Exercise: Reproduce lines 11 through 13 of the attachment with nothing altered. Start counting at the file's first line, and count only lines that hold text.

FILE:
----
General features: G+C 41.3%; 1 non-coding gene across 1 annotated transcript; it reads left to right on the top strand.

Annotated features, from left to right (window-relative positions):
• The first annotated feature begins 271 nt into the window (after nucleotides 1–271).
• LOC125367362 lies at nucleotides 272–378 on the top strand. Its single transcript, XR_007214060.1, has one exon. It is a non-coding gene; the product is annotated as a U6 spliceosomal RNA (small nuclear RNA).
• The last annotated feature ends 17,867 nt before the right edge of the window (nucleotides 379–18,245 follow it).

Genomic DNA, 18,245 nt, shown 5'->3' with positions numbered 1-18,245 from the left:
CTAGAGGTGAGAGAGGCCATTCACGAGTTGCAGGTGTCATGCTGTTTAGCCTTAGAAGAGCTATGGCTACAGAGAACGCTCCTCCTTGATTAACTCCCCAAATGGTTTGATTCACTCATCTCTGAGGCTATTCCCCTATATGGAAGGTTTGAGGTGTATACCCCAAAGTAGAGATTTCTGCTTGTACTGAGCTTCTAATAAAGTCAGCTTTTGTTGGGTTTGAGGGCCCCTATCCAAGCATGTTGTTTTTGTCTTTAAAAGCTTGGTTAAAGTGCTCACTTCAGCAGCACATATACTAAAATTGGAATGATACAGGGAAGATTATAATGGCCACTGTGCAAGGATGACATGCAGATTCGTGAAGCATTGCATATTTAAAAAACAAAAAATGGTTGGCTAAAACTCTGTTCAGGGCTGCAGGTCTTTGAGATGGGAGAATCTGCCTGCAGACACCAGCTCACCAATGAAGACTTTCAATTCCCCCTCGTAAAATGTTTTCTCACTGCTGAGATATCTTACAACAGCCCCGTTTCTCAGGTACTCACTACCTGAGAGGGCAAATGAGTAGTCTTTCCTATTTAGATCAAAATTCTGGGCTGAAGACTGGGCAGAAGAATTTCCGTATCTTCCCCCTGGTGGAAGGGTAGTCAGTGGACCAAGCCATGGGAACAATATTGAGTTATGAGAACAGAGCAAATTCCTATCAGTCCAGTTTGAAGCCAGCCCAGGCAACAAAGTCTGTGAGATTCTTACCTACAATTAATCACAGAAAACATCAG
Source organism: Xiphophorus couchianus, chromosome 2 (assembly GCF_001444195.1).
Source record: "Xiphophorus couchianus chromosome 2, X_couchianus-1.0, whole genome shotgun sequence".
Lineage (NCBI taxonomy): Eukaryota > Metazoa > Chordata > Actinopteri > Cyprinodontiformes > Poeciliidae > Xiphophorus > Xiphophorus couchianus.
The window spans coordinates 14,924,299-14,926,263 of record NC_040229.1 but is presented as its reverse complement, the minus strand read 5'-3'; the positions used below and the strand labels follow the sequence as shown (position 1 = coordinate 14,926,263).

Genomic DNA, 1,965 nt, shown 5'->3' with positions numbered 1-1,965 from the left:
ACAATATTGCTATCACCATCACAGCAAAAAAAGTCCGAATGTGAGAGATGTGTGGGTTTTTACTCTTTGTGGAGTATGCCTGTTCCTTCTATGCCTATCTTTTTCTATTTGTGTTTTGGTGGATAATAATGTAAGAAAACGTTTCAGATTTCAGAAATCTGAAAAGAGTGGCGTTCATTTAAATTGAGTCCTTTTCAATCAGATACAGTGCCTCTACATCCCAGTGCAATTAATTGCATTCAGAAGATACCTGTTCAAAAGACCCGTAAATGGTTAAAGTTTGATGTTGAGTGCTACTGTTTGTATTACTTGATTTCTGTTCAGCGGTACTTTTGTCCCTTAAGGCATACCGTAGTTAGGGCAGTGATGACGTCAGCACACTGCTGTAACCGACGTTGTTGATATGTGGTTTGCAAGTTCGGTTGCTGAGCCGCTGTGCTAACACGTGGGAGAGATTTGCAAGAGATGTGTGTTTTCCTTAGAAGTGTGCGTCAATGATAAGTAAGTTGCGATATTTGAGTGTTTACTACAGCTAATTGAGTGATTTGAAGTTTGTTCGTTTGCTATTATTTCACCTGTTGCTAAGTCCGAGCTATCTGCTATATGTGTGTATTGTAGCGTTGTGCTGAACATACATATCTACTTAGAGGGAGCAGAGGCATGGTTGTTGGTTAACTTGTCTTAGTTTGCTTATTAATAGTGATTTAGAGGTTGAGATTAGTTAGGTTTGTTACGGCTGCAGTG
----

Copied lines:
The window spans coordinates 14,924,299-14,926,263 of record NC_040229.1 but is presented as its reverse complement, the minus strand read 5'-3'; the positions used below and the strand labels follow the sequence as shown (position 1 = coordinate 14,926,263).

Genomic DNA, 1,965 nt, shown 5'->3' with positions numbered 1-1,965 from the left:
ACAATATTGCTATCACCATCACAGCAAAAAAAGTCCGAATGTGAGAGATGTGTGGGTTTTTACTCTTTGTGGAGTATGCCTGTTCCTTCTATGCCTATCTTTTTCTATTTGTGTTTTGGTGGATAATAATGTAAGAAAACGTTTCAGATTTCAGAAATCTGAAAAGAGTGGCGTTCATTTAAATTGAGTCCTTTTCAATCAGATACAGTGCCTCTACATCCCAGTGCAATTAATTGCATTCAGAAGATACCTGTTCAAAAGACCCGTAAATGGTTAAAGTTTGATGTTGAGTGCTACTGTTTGTATTACTTGATTTCTGTTCAGCGGTACTTTTGTCCCTTAAGGCATACCGTAGTTAGGGCAGTGATGACGTCAGCACACTGCTGTAACCGACGTTGTTGATATGTGGTTTGCAAGTTCGGTTGCTGAGCCGCTGTGCTAACACGTGGGAGAGATTTGCAAGAGATGTGTGTTTTCCTTAGAAGTGTGCGTCAATGATAAGTAAGTTGCGATATTTGAGTGTTTACTACAGCTAATTGAGTGATTTGAAGTTTGTTCGTTTGCTATTATTTCACCTGTTGCTAAGTCCGAGCTATCTGCTATATGTGTGTATTGTAGCGTTGTGCTGAACATACATATCTACTTAGAGGGAGCAGAGGCATGGTTGTTGGTTAACTTGTCTTAGTTTGCTTATTAATAGTGATTTAGAGGTTGAGATTAGTTAGGTTTGTTACGGCTGCAGTG